what is disinformation

FAQ: The EU’s plan to regulate political ads

Political advertisement can be a powerful driver for dangerous disinformation and propaganda online. It is often linked to platforms’ data-harvesting and exploitative business models. 

The EU has proposed a timely Regulation to increase transparency for political ads. The proposal however may not go far enough to protect people from covert manipulation. 

But what are political ads, exactly? What does the EU proposal say? What is its potential impact on Europeans’ rights and personal agency in the online environment? This FAQ has the answers for you. 

Q: What are political ads?

A: Under the draft EU Regulation, political ads are defined as political messages that are directly or indirectly paid  “For or on behalf of political actors”. They do not include statements of support for political candidates expressed in a purely private capacity.

More specifically, the Regulation defines political ads as: “the preparation, placement, promotion, publication, or dissemination, by any means, of a message, which is liable to influence the outcome of an election or referendum, a legislative or regulatory process, or voting behaviour”. 

Political ads are not only ads placed during electoral periods, but any time, in contrast to many national laws in this area. In France, the EU country with the most developed legislation governing political advertisement, regulations forbid online political advertising during the six months preceding the first day of the month of the elections. Hence, the EU’s proposed approach is more ambitious.

While this kind of novelty can be a strength, it also opens a space for potential abuse. In fact, some EU countries, like Hungary or Poland, have used the need to comply with new EU laws on transparency as a justification to crack down on civil society organisations and activists. Since the Regulation offers a broad definition for political ads, it could easily include the political campaigns of civil society organisations on a number of societal issues, such as adequate access to information, or anti-corruption. EU legislators must address this problem in the coming months to ensure that established non-governmental organisations are able to campaign and raise public awareness on matters that are relevant, including when an issue is related to elections and government activities.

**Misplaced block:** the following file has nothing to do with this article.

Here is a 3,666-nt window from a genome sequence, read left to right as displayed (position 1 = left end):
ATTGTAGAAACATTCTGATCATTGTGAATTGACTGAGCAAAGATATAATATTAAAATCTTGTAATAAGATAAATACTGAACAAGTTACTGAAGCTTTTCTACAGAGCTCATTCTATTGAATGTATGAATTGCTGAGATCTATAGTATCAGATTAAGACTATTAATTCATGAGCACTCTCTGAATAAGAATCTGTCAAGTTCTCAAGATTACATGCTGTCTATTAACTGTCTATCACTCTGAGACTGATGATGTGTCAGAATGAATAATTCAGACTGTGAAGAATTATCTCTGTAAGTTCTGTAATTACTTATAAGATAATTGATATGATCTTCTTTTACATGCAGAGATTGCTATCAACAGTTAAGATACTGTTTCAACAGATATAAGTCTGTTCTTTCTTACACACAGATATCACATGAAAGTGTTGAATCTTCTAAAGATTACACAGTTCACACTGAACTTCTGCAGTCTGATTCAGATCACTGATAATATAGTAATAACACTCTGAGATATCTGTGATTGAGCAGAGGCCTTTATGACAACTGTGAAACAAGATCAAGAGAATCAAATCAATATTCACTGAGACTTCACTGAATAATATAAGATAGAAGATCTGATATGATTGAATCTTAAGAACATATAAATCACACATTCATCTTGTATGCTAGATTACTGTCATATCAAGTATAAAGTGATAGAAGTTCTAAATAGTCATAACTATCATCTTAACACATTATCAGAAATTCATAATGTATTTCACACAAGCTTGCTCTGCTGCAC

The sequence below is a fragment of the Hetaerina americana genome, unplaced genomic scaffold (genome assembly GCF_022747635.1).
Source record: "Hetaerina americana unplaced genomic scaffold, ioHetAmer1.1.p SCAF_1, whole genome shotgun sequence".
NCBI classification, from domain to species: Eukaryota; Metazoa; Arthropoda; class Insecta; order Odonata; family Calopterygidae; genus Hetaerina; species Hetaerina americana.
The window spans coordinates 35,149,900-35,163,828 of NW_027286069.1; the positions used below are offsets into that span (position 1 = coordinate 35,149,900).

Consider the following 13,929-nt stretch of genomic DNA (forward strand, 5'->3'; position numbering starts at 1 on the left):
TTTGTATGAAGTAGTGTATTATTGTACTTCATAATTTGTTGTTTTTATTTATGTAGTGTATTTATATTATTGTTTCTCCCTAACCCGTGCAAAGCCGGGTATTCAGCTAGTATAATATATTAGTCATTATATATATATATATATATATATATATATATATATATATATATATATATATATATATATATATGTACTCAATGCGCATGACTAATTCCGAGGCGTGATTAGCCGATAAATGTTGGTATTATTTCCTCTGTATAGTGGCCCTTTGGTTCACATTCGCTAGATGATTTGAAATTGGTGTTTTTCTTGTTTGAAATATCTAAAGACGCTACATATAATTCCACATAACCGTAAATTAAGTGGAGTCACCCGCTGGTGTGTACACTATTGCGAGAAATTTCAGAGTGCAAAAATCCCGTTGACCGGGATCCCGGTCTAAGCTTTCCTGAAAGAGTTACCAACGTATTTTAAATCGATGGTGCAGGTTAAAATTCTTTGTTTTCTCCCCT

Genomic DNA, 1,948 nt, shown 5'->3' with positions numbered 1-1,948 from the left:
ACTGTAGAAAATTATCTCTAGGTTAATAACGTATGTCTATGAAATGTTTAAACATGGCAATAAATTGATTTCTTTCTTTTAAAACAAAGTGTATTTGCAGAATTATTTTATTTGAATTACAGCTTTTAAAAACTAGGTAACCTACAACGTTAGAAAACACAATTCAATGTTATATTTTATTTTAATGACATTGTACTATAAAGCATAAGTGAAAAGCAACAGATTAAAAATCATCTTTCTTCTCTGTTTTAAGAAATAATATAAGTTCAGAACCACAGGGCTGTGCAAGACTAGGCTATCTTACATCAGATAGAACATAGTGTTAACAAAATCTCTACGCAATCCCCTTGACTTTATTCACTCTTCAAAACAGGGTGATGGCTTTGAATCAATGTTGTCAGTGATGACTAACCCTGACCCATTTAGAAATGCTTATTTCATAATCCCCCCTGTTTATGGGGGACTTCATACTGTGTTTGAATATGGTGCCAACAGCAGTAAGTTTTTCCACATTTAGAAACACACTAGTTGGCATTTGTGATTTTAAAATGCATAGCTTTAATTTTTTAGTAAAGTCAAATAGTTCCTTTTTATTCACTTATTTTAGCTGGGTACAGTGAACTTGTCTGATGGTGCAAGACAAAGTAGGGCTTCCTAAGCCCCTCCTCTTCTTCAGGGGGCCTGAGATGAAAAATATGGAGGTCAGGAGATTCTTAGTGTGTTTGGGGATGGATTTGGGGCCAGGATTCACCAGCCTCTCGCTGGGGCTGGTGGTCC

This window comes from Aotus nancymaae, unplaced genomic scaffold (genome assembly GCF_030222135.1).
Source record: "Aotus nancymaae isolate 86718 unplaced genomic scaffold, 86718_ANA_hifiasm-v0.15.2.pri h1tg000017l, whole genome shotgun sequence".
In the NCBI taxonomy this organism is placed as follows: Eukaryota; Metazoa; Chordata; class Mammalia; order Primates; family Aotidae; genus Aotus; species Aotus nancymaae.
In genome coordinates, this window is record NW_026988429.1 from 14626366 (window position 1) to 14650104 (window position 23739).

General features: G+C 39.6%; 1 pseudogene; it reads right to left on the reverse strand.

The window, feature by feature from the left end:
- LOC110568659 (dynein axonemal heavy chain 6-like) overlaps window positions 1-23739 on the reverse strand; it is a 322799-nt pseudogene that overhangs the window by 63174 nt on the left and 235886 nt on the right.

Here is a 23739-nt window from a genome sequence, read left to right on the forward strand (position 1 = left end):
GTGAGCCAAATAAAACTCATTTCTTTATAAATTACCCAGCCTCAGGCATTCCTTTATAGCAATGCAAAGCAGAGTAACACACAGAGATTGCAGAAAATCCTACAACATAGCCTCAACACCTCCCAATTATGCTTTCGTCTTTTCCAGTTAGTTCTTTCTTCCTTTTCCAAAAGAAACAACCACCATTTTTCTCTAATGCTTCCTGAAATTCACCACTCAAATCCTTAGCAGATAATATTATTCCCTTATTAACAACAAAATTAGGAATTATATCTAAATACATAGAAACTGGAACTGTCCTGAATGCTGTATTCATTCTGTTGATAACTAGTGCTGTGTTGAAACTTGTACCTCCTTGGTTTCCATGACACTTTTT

Q: What is the goal of the proposed EU Regulation? 

A: The purpose of the Regulation is to protect electoral integrity, the plurality of opinions, and democratic principles at the core of the EU. EU policymakers want to mitigate the effects of online disinformation and prevent foreign interference in EU elections.      

The proposed Regulation is centred around harmonised rules for a “high level transparency” for political ads and related content for political campaigns. It contains new obligations for “political advertising publishers”, a term that includes individuals, broadcasters, platforms, or anyone else who brings political ads into the public sphere. 

Q: Who will have to follow these rules? 

A: The scope of draft Regulation includes a wide array of political actors, from political parties to political campaign organisations. It uses the whole-of-value-chain approach, establishing a specific set of obligations not only for online platforms but also other players that regulators often overlook at the national level.